Review by Ann McDonald
Douglas Petersen may be mild-mannered, but behind his reserve lies a sense of humor that, against all odds, seduces beautiful Connie into a second date…and eventually into marriage. Now, almost three decades after their relationship first blossomed in London, they live more or less happily in the suburbs with their moody seventeen year-old son, Albie. Then Connie tells him she thinks she wants a divorce.
This is an epic journey you’re going on with Douglas, Connie and Albie, the only child of the marriage, he is 18 years old and acts accordingly. It’s the life of two diametrically opposed people, who meet, fall in love, marry, become parents of a wee girl who dies soon after the birth, followed some time later by their son Albie. Douglas has planned a trip to all the European artistic places that will please Connie and help him to bond with his son, a troubled relationship to say the least. One morning they wake up and Connie tells Douglas that she is not sure she wants to stay married to him any more. He is stunned and cannot understand why.
She refuses to discuss it, later she says, but what about their trip he asks? Should they plan on going anyway? Should he cancel it? She says no, they can still go but will discuss everything at a later date. Grasping at straws, Douglas hopes the tour might help Connie find what she has lost. Author David Nicholls builds his story by slipping back and forth in time so the backstory is well drawn and it slowly becomes a great read. Douglas is a scientist, staid and proper with a mind well trained and everything in its right place. There is order in his world. His sister decides he must get a girlfriend so a party is arranged and enter Connie.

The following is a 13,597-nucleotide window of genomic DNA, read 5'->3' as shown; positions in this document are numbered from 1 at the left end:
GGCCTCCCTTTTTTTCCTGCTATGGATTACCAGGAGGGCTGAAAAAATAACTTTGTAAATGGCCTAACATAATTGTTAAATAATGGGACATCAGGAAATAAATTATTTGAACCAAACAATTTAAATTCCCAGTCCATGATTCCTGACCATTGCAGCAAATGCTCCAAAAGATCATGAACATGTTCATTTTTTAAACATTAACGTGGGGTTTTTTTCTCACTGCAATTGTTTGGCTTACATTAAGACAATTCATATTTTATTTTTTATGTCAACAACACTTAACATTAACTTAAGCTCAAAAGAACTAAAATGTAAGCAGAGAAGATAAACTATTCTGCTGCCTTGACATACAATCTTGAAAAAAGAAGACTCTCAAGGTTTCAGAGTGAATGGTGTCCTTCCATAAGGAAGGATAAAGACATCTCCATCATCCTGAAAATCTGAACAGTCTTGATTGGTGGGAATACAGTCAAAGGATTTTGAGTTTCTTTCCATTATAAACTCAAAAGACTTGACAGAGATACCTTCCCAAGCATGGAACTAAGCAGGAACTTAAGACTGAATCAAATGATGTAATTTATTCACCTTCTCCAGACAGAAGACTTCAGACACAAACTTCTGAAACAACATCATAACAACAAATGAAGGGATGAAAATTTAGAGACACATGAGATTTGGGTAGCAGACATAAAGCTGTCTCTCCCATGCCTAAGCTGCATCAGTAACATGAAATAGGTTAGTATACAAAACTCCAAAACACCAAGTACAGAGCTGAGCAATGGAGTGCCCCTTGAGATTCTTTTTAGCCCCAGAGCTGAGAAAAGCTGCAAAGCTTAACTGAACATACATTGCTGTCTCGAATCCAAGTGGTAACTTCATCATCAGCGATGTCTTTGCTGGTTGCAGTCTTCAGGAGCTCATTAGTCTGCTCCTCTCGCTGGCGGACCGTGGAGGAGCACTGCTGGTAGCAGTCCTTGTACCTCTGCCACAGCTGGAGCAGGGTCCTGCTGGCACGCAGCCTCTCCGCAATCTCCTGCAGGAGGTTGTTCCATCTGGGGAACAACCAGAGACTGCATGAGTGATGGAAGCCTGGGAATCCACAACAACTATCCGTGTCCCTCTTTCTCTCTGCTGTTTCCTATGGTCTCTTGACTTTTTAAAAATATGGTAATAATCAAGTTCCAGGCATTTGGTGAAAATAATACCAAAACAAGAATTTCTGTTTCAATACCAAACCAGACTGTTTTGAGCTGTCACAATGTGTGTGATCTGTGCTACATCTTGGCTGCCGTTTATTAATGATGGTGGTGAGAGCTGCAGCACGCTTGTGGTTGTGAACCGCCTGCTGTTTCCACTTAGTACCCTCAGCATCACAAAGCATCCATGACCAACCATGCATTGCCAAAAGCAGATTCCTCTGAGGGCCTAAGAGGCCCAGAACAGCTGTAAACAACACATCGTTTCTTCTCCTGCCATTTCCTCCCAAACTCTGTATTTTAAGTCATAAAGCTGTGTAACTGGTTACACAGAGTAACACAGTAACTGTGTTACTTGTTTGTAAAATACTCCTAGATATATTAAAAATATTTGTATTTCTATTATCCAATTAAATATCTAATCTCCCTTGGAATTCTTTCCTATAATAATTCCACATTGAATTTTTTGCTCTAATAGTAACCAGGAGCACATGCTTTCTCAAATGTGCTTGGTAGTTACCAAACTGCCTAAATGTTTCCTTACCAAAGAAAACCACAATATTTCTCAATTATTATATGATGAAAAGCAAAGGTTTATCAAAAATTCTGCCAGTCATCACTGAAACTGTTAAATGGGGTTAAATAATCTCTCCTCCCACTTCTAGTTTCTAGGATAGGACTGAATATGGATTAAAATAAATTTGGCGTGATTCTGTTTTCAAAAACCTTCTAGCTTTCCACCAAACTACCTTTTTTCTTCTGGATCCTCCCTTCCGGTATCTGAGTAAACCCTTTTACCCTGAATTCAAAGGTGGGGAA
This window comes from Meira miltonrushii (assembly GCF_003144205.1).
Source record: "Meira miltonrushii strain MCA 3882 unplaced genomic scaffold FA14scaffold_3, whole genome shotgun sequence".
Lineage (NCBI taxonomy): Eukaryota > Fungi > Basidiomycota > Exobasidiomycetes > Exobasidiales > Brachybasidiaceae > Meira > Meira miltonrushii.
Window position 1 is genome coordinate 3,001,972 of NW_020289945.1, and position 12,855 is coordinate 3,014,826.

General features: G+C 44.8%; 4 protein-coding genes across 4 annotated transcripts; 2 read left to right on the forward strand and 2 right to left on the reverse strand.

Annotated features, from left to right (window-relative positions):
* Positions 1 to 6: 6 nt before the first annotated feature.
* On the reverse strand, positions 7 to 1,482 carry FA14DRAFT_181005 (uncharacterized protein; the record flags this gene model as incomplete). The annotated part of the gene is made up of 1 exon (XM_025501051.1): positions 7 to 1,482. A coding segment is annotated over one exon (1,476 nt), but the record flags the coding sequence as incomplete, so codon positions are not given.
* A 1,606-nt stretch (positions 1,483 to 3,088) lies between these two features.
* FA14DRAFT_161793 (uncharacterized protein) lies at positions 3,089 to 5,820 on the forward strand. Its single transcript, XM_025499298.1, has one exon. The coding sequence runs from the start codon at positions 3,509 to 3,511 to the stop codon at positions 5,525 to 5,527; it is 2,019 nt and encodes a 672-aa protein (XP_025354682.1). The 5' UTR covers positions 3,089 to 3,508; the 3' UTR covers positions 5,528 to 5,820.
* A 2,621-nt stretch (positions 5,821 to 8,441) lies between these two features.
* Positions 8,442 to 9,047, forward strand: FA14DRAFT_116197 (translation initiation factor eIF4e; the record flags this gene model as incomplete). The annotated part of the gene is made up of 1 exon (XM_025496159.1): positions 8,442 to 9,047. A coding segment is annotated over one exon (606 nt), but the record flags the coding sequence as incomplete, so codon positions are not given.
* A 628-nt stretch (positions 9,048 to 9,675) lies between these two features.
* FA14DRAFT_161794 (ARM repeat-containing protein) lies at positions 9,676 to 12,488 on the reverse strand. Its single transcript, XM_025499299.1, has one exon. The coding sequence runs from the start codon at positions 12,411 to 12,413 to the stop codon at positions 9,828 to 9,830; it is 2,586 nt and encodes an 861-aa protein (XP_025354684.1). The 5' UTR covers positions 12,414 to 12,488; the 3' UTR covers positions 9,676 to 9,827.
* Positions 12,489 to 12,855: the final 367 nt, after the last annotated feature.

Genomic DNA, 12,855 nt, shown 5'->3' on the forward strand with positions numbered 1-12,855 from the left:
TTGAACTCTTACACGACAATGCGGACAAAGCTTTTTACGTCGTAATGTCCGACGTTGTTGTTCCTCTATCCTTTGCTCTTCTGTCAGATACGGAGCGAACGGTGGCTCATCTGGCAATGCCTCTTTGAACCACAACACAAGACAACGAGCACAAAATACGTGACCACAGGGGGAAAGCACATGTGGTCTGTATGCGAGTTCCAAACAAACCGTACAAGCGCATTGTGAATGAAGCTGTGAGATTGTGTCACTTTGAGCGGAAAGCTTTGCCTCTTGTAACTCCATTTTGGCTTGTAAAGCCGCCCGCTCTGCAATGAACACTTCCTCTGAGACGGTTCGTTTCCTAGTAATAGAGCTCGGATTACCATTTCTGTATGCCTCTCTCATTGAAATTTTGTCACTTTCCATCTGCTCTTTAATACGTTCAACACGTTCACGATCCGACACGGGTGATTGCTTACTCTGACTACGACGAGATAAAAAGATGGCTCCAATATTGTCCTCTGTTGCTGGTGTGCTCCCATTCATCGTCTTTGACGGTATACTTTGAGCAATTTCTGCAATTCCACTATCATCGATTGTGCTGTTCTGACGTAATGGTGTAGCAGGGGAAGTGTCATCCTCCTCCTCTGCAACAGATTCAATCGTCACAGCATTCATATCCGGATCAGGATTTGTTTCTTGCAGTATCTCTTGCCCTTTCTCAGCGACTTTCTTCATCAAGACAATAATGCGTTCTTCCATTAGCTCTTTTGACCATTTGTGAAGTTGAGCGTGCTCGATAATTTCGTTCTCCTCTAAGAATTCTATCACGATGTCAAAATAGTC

She is an artist who has no conception of order at all, smokes the odd joint and smiles at Douglas, her chaos surrounding him and his order is doomed but he is entirely smitten with her. There is great humor here and when he decides to leave the party, Connie leaves with him and he walks her home. Douglas explains his work to her and he mistakes the intense look on her face as interest in what he is saying, the truth be known that she is trying to hold on to her head, she should not have had that last joint. The scene is priceless. As I said earlier, there is some wonderful humor on display as they struggle to find common ground to build a relationship.
The odyssey starts out as they make their way via the Chunnel from London to Paris and it is a great journey and if you have ever wanted to travel to the great European art museums, this is a good way to enjoy it without leaving the comfort of your own home. The heart of this story is an open look at a relationship that has you shaking your head, cheering and then running for the wine bottle. This is almost like an autopsy of a marriage and Nicholls does not spare them at all and at times, it is harrowing and you feel like weeping. They do find out who they are on this journey and the thing I liked about it is, the acceptance of themselves as they are.
This book is staying on my shelf – go buy your own copy, it is worth every penny. It will make a great gift for the reader who likes some meat with their sauce. Very highly recommended.
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